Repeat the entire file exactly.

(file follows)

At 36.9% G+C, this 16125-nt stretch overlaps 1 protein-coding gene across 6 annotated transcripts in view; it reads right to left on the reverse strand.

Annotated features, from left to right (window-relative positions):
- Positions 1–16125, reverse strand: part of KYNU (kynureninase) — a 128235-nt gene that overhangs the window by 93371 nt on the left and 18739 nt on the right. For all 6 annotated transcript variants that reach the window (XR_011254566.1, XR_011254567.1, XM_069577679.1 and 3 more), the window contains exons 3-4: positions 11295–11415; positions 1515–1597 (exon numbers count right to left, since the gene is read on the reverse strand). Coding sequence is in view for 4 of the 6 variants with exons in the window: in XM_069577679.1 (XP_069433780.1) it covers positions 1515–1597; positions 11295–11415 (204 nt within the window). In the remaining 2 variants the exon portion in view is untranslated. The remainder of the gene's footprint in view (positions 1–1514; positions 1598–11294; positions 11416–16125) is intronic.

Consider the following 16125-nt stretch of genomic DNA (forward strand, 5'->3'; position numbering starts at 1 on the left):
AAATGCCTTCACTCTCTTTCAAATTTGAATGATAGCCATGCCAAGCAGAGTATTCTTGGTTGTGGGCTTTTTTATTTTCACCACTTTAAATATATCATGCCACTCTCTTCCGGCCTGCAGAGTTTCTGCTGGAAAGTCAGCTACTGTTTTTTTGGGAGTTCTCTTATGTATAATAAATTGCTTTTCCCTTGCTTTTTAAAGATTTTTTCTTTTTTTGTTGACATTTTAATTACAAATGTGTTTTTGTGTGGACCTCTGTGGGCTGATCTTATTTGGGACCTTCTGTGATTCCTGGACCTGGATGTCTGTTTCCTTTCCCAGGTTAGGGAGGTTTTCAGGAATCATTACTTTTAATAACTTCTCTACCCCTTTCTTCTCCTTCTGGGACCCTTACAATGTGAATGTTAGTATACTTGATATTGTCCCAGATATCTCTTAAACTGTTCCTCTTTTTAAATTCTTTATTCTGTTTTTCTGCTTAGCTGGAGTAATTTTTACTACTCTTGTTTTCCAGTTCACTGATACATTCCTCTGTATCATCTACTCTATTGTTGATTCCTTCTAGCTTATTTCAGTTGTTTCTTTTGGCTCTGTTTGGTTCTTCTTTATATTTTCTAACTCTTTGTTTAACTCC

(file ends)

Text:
At 36.9% G+C, this 16125-nt stretch overlaps 1 protein-coding gene across 6 annotated transcripts in view; it reads right to left on the reverse strand.

Annotated features, from left to right (window-relative positions):
- Positions 1–16125, reverse strand: part of KYNU (kynureninase) — a 128235-nt gene that overhangs the window by 93371 nt on the left and 18739 nt on the right. For all 6 annotated transcript variants that reach the window (XR_011254566.1, XR_011254567.1, XM_069577679.1 and 3 more), the window contains exons 3-4: positions 11295–11415; positions 1515–1597 (exon numbers count right to left, since the gene is read on the reverse strand). Coding sequence is in view for 4 of the 6 variants with exons in the window: in XM_069577679.1 (XP_069433780.1) it covers positions 1515–1597; positions 11295–11415 (204 nt within the window). In the remaining 2 variants the exon portion in view is untranslated. The remainder of the gene's footprint in view (positions 1–1514; positions 1598–11294; positions 11416–16125) is intronic.

Consider the following 16125-nt stretch of genomic DNA (forward strand, 5'->3'; position numbering starts at 1 on the left):
AAATGCCTTCACTCTCTTTCAAATTTGAATGATAGCCATGCCAAGCAGAGTATTCTTGGTTGTGGGCTTTTTTATTTTCACCACTTTAAATATATCATGCCACTCTCTTCCGGCCTGCAGAGTTTCTGCTGGAAAGTCAGCTACTGTTTTTTTGGGAGTTCTCTTATGTATAATAAATTGCTTTTCCCTTGCTTTTTAAAGATTTTTTCTTTTTTTGTTGACATTTTAATTACAAATGTGTTTTTGTGTGGACCTCTGTGGGCTGATCTTATTTGGGACCTTCTGTGATTCCTGGACCTGGATGTCTGTTTCCTTTCCCAGGTTAGGGAGGTTTTCAGGAATCATTACTTTTAATAACTTCTCTACCCCTTTCTTCTCCTTCTGGGACCCTTACAATGTGAATGTTAGTATACTTGATATTGTCCCAGATATCTCTTAAACTGTTCCTCTTTTTAAATTCTTTATTCTGTTTTTCTGCTTAGCTGGAGTAATTTTTACTACTCTTGTTTTCCAGTTCACTGATACATTCCTCTGTATCATCTACTCTATTGTTGATTCCTTCTAGCTTATTTCAGTTGTTTCTTTTGGCTCTGTTTGGTTCTTCTTTATATTTTCTAACTCTTTGTTTAACTCC